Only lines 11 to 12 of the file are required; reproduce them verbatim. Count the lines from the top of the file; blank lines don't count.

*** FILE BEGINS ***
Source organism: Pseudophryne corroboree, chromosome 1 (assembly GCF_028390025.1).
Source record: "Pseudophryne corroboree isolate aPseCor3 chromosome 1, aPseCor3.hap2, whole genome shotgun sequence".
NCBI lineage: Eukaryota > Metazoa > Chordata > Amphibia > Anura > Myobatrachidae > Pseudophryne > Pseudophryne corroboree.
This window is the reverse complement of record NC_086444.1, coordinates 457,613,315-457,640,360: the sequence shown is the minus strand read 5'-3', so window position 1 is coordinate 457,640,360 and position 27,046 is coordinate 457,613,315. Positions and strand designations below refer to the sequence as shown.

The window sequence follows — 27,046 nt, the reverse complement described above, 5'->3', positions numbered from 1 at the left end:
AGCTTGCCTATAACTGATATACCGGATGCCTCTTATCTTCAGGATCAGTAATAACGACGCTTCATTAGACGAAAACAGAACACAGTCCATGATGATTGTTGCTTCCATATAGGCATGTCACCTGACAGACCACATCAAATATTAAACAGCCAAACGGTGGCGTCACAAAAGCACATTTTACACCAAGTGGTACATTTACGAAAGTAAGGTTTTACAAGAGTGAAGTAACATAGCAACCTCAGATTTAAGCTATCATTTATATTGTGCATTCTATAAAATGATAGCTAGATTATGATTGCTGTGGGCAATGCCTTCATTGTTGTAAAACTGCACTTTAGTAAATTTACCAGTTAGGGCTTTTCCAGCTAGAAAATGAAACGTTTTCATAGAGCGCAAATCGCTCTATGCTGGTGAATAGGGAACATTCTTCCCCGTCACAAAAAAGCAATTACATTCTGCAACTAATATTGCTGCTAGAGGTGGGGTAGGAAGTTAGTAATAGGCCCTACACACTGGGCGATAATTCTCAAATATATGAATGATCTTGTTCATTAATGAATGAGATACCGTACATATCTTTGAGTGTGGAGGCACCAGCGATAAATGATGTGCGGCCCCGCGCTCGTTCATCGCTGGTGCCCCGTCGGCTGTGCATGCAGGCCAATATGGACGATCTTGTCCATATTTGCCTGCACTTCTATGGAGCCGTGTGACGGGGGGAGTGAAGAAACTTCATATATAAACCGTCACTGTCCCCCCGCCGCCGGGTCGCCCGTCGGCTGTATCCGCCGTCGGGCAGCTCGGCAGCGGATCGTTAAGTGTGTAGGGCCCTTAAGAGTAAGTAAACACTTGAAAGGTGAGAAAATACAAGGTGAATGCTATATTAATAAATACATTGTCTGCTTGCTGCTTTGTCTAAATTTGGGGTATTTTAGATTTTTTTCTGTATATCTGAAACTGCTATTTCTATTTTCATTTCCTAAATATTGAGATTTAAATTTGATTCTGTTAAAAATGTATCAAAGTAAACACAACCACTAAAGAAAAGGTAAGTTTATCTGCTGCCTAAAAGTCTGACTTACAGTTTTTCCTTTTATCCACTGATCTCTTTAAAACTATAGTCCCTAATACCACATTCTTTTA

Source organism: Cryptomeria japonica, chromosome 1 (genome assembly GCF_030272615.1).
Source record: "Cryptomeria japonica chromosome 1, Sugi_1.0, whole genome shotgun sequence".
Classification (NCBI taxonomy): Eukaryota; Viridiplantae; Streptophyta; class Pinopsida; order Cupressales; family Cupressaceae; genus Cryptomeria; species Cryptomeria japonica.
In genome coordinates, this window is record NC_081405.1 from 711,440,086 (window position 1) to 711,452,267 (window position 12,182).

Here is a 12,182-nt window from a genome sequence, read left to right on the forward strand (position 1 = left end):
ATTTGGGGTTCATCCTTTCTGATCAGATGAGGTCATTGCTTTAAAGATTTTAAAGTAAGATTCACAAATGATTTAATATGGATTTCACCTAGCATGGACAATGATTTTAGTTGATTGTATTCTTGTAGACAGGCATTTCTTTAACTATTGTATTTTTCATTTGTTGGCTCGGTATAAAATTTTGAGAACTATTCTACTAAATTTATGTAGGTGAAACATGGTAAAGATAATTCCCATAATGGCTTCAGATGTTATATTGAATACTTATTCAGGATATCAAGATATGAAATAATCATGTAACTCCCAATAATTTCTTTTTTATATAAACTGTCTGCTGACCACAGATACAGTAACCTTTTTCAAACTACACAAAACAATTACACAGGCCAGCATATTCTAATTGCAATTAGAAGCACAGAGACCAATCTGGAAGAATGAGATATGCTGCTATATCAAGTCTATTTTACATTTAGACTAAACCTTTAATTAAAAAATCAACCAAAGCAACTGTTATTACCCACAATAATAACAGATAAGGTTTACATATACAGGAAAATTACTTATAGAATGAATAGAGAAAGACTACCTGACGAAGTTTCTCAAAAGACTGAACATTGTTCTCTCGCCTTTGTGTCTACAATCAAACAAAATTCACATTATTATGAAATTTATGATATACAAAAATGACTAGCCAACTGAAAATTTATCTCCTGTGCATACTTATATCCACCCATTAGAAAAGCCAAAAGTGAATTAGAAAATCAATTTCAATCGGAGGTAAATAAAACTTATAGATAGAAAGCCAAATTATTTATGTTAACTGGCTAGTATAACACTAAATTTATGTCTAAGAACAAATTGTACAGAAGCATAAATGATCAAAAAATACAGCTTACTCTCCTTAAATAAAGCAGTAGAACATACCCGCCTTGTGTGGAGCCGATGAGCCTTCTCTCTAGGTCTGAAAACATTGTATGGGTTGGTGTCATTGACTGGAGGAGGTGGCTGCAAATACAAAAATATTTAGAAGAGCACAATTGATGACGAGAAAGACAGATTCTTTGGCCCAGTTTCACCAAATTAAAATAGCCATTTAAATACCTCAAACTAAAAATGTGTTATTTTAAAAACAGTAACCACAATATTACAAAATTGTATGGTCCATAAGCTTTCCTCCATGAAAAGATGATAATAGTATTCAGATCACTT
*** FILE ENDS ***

Here is a 12,182-nt window from a genome sequence, read left to right on the forward strand (position 1 = left end):
ATTTGGGGTTCATCCTTTCTGATCAGATGAGGTCATTGCTTTAAAGATTTTAAAGTAAGATTCACAAATGATTTAATATGGATTTCACCTAGCATGGACAATGATTTTAGTTGATTGTATTCTTGTAGACAGGCATTTCTTTAACTATTGTATTTTTCATTTGTTGGCTCGGTATAAAATTTTGAGAACTATTCTACTAAATTTATGTAGGTGAAACATGGTAAAGATAATTCCCATAATGGCTTCAGATGTTATATTGAATACTTATTCAGGATATCAAGATATGAAATAATCATGTAACTCCCAATAATTTCTTTTTTATATAAACTGTCTGCTGACCACAGATACAGTAACCTTTTTCAAACTACACAAAACAATTACACAGGCCAGCATATTCTAATTGCAATTAGAAGCACAGAGACCAATCTGGAAGAATGAGATATGCTGCTATATCAAGTCTATTTTACATTTAGACTAAACCTTTAATTAAAAAATCAACCAAAGCAACTGTTATTACCCACAATAATAACAGATAAGGTTTACATATACAGGAAAATTACTTATAGAATGAATAGAGAAAGACTACCTGACGAAGTTTCTCAAAAGACTGAACATTGTTCTCTCGCCTTTGTGTCTACAATCAAACAAAATTCACATTATTATGAAATTTATGATATACAAAAATGACTAGCCAACTGAAAATTTATCTCCTGTGCATACTTATATCCACCCATTAGAAAAGCCAAAAGTGAATTAGAAAATCAATTTCAATCGGAGGTAAATAAAACTTATAGATAGAAAGCCAAATTATTTATGTTAACTGGCTAGTATAACACTAAATTTATGTCTAAGAACAAATTGTACAGAAGCATAAATGATCAAAAAATACAGCTTACTCTCCTTAAATAAAGCAGTAGAACATACCCGCCTTGTGTGGAGCCGATGAGCCTTCTCTCTAGGTCTGAAAACATTGTATGGGTTGGTGTCATTGACTGGAGGAGGTGGCTGCAAATACAAAAATATTTAGAAGAGCACAATTGATGACGAGAAAGACAGATTCTTTGGCCCAGTTTCACCAAATTAAAATAGCCATTTAAATACCTCAAACTAAAAATGTGTTATTTTAAAAACAGTAACCACAATATTACAAAATTGTATGGTCCATAAGCTTTCCTCCATGAAAAGATGATAATAGTATTCAGATCACTT